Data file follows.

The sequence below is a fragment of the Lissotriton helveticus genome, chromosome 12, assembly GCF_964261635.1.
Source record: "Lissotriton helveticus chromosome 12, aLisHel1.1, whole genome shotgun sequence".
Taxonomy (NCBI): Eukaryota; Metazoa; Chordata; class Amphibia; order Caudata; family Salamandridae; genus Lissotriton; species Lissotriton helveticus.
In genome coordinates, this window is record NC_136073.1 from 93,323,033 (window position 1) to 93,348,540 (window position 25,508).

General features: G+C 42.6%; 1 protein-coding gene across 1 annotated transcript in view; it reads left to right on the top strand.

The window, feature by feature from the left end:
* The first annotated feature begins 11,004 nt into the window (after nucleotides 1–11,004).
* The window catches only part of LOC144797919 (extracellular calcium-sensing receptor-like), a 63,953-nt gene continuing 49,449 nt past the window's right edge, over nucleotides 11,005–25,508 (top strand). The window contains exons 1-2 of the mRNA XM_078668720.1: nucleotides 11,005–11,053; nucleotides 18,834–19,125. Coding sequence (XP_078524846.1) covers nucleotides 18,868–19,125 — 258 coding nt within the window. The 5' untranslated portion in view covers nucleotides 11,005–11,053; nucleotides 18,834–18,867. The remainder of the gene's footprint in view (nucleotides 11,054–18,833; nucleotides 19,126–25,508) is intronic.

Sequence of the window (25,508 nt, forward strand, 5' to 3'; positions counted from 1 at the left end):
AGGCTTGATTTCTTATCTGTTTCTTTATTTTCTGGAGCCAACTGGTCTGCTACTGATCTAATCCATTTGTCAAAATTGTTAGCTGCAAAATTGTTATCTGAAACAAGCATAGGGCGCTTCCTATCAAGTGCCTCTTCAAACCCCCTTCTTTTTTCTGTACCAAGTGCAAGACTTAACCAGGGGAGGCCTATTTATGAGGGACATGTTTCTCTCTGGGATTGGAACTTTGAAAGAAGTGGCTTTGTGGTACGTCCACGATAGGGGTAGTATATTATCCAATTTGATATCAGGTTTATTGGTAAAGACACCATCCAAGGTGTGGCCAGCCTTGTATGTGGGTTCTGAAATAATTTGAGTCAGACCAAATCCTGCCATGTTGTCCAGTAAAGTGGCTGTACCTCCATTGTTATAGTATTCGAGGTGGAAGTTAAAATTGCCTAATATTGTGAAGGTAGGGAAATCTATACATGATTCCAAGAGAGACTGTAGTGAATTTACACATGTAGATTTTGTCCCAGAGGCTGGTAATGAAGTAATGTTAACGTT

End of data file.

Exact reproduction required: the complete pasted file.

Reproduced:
The sequence below is a fragment of the Lissotriton helveticus genome, chromosome 12, assembly GCF_964261635.1.
Source record: "Lissotriton helveticus chromosome 12, aLisHel1.1, whole genome shotgun sequence".
Taxonomy (NCBI): Eukaryota; Metazoa; Chordata; class Amphibia; order Caudata; family Salamandridae; genus Lissotriton; species Lissotriton helveticus.
In genome coordinates, this window is record NC_136073.1 from 93,323,033 (window position 1) to 93,348,540 (window position 25,508).

General features: G+C 42.6%; 1 protein-coding gene across 1 annotated transcript in view; it reads left to right on the top strand.

The window, feature by feature from the left end:
* The first annotated feature begins 11,004 nt into the window (after nucleotides 1–11,004).
* The window catches only part of LOC144797919 (extracellular calcium-sensing receptor-like), a 63,953-nt gene continuing 49,449 nt past the window's right edge, over nucleotides 11,005–25,508 (top strand). The window contains exons 1-2 of the mRNA XM_078668720.1: nucleotides 11,005–11,053; nucleotides 18,834–19,125. Coding sequence (XP_078524846.1) covers nucleotides 18,868–19,125 — 258 coding nt within the window. The 5' untranslated portion in view covers nucleotides 11,005–11,053; nucleotides 18,834–18,867. The remainder of the gene's footprint in view (nucleotides 11,054–18,833; nucleotides 19,126–25,508) is intronic.

Sequence of the window (25,508 nt, forward strand, 5' to 3'; positions counted from 1 at the left end):
AGGCTTGATTTCTTATCTGTTTCTTTATTTTCTGGAGCCAACTGGTCTGCTACTGATCTAATCCATTTGTCAAAATTGTTAGCTGCAAAATTGTTATCTGAAACAAGCATAGGGCGCTTCCTATCAAGTGCCTCTTCAAACCCCCTTCTTTTTTCTGTACCAAGTGCAAGACTTAACCAGGGGAGGCCTATTTATGAGGGACATGTTTCTCTCTGGGATTGGAACTTTGAAAGAAGTGGCTTTGTGGTACGTCCACGATAGGGGTAGTATATTATCCAATTTGATATCAGGTTTATTGGTAAAGACACCATCCAAGGTGTGGCCAGCCTTGTATGTGGGTTCTGAAATAATTTGAGTCAGACCAAATCCTGCCATGTTGTCCAGTAAAGTGGCTGTACCTCCATTGTTATAGTATTCGAGGTGGAAGTTAAAATTGCCTAATATTGTGAAGGTAGGGAAATCTATACATGATTCCAAGAGAGACTGTAGTGAATTTACACATGTAGATTTTGTCCCAGAGGCTGGTAATGAAGTAATGTTAACGTT